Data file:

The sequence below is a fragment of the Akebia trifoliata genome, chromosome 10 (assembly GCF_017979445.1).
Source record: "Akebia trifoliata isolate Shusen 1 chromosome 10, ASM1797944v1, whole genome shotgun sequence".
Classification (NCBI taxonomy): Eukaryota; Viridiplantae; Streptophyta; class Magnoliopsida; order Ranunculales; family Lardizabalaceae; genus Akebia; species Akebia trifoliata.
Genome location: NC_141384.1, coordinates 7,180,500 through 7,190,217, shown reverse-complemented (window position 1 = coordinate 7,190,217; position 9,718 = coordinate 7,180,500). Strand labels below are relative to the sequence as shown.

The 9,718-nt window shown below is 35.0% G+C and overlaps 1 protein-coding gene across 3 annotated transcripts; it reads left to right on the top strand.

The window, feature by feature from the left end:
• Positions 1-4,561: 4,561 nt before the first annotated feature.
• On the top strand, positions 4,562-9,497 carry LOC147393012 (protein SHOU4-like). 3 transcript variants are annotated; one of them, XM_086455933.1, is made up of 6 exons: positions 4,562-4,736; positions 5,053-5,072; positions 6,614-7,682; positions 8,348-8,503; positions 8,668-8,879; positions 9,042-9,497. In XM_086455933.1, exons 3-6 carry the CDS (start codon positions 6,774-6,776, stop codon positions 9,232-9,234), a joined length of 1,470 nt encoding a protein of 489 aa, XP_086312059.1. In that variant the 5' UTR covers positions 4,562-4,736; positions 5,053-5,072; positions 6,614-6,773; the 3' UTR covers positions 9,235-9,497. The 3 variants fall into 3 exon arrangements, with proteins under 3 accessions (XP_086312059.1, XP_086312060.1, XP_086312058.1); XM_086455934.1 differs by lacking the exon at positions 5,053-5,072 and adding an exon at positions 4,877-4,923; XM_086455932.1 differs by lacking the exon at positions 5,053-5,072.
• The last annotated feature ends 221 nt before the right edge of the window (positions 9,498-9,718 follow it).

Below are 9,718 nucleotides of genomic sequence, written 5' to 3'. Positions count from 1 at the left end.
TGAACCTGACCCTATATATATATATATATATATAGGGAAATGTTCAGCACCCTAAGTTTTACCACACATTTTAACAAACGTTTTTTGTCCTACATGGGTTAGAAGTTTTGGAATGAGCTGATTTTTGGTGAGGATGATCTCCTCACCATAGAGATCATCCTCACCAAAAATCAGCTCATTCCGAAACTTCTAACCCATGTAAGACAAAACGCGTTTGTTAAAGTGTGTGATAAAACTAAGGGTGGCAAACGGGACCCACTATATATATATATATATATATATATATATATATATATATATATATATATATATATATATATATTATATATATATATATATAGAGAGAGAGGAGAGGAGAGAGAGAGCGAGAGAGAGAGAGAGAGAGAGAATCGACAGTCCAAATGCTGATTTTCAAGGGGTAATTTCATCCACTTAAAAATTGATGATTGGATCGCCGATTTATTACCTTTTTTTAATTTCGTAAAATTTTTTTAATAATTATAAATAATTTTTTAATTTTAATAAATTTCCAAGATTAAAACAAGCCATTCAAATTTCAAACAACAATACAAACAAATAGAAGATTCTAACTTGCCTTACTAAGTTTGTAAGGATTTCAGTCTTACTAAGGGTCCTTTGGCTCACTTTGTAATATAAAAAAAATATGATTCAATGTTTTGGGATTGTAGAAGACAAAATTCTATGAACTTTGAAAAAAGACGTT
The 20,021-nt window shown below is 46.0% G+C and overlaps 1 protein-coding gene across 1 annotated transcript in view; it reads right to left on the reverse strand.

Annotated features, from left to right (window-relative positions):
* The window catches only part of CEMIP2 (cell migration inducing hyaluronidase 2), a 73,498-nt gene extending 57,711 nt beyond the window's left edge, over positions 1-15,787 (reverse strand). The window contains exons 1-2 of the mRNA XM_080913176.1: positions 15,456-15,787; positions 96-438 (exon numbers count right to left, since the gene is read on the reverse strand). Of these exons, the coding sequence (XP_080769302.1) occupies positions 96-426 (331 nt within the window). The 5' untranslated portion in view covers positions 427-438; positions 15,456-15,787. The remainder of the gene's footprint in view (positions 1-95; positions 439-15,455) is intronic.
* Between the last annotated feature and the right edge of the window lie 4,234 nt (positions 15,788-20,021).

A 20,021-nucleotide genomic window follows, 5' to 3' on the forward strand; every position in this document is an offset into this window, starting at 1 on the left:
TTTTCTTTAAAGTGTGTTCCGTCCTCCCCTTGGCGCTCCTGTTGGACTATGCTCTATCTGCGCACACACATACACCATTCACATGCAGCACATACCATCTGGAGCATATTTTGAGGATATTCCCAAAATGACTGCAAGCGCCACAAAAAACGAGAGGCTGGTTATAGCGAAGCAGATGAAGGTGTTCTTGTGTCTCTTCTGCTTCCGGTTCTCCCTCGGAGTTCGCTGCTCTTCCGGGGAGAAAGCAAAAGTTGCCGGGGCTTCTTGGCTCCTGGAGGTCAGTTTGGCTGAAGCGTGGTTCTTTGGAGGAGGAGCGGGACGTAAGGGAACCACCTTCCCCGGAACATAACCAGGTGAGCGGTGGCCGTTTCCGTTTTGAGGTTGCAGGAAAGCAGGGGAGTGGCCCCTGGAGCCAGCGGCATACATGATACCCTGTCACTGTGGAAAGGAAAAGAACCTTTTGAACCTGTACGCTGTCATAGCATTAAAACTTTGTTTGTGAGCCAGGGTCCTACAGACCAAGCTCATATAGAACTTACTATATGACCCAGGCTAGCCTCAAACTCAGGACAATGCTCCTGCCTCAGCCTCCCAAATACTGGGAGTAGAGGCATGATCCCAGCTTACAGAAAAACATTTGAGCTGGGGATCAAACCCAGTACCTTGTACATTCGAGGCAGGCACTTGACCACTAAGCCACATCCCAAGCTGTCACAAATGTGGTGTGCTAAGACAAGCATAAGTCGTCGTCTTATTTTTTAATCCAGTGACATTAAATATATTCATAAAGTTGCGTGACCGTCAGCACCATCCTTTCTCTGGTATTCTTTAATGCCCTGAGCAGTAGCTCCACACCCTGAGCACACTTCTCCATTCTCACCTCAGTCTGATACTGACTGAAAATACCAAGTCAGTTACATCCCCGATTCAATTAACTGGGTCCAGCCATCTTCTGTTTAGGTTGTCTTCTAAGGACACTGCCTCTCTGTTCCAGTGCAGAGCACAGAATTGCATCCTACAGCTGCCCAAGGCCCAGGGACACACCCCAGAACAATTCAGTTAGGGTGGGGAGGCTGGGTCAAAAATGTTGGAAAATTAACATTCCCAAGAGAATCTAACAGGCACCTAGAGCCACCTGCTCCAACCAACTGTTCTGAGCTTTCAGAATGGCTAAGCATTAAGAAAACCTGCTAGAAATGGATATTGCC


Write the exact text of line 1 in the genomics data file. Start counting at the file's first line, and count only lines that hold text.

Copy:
The sequence below is a fragment of the Akebia trifoliata genome, chromosome 10 (assembly GCF_017979445.1).